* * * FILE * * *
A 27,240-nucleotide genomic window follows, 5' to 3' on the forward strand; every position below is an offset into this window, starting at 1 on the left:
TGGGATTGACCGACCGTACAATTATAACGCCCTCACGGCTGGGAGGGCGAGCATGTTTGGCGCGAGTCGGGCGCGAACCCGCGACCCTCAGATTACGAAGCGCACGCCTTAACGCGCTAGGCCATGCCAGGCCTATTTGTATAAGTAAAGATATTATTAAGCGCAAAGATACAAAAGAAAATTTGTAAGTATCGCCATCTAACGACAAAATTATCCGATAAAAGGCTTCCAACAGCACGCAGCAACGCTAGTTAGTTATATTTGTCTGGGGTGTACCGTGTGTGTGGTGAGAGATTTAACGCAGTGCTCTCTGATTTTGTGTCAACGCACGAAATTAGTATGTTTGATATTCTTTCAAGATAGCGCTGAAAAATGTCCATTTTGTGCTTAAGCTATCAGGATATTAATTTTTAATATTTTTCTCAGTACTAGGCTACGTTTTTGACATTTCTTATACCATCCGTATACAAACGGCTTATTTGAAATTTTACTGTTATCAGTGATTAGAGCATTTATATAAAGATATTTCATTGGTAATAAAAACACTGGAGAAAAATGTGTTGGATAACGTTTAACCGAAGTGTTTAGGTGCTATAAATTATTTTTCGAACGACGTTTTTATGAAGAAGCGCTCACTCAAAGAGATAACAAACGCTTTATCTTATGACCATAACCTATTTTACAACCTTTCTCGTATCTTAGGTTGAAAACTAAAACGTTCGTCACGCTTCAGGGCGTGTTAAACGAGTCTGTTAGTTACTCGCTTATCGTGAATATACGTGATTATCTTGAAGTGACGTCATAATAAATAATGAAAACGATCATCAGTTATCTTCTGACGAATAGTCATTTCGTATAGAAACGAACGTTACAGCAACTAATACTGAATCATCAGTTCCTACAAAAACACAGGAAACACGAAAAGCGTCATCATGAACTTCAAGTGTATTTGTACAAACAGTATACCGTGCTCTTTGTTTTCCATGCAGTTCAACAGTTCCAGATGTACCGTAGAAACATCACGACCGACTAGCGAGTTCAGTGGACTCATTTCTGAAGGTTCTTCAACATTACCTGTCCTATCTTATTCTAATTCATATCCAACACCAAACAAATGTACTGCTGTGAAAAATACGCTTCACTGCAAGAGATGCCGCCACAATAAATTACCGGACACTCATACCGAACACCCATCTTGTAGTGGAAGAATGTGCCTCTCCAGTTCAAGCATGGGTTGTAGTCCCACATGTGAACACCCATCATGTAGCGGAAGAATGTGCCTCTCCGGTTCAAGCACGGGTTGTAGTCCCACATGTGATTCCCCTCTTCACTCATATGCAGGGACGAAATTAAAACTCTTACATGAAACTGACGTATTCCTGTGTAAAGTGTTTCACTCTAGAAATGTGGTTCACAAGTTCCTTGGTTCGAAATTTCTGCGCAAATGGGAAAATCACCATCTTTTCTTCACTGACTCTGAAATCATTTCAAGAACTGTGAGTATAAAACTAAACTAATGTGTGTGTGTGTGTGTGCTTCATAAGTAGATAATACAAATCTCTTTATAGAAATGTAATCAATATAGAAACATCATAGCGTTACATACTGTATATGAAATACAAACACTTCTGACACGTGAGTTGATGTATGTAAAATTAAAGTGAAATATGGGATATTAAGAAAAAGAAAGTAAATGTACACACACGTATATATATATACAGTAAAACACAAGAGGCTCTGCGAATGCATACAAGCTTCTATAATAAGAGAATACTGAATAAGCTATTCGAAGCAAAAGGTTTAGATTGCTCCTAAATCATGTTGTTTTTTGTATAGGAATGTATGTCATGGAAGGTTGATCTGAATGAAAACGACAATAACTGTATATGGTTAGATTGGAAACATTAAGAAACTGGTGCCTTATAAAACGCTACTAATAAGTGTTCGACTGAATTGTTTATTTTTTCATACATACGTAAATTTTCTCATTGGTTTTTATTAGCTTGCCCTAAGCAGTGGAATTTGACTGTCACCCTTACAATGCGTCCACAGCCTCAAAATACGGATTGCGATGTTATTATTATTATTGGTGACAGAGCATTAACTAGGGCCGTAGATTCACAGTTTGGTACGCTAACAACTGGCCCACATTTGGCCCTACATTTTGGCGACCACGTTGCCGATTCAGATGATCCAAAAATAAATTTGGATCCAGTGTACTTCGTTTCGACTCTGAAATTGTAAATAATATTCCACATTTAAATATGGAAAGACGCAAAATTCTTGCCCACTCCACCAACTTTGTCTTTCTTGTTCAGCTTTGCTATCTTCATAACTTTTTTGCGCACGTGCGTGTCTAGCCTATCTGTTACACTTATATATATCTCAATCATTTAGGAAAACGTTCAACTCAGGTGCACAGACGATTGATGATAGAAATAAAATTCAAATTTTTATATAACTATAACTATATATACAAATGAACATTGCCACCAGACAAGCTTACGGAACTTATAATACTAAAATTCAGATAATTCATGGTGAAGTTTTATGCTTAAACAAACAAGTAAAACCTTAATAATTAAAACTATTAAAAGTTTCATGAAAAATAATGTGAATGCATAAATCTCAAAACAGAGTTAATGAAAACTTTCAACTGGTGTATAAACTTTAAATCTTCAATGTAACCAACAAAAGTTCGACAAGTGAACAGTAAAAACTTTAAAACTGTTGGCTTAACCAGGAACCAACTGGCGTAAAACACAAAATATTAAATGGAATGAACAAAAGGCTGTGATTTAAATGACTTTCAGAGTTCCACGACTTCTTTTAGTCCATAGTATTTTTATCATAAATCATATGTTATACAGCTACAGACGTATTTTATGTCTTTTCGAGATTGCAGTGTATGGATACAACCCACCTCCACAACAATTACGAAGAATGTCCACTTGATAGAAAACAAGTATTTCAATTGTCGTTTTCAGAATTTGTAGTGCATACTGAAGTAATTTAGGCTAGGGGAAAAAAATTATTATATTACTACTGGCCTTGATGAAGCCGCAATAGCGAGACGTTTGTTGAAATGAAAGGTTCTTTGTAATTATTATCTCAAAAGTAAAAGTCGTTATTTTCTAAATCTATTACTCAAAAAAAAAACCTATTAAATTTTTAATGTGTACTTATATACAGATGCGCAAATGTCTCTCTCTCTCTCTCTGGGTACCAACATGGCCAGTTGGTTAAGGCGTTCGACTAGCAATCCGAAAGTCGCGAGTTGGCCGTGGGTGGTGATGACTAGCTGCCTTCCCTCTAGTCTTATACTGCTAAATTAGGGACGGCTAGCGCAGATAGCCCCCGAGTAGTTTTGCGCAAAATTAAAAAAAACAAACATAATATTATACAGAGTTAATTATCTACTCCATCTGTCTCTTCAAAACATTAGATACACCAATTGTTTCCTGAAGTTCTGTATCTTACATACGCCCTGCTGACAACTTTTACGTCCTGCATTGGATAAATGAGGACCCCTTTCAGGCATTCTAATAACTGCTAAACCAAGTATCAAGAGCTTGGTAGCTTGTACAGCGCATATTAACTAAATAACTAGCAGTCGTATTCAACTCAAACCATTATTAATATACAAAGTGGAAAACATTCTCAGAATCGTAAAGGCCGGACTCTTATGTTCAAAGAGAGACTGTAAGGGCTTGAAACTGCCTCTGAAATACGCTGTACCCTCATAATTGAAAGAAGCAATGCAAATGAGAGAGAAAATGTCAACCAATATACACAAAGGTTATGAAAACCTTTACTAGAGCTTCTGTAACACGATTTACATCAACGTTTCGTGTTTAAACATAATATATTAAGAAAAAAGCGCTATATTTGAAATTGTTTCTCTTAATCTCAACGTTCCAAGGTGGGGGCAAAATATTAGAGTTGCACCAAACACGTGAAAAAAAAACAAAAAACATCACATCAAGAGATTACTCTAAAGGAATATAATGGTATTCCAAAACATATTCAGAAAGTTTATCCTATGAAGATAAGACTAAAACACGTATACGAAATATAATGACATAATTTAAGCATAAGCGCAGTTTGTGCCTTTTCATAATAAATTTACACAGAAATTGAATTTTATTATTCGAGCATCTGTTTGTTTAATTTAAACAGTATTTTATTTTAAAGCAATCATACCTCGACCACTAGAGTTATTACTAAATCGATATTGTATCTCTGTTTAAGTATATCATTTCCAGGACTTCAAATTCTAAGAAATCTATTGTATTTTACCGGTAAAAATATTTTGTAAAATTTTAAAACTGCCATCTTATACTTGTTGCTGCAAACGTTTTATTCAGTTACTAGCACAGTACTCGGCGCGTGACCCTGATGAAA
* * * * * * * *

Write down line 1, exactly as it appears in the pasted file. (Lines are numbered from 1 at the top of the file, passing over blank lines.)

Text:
A 27,240-nucleotide genomic window follows, 5' to 3' on the forward strand; every position below is an offset into this window, starting at 1 on the left: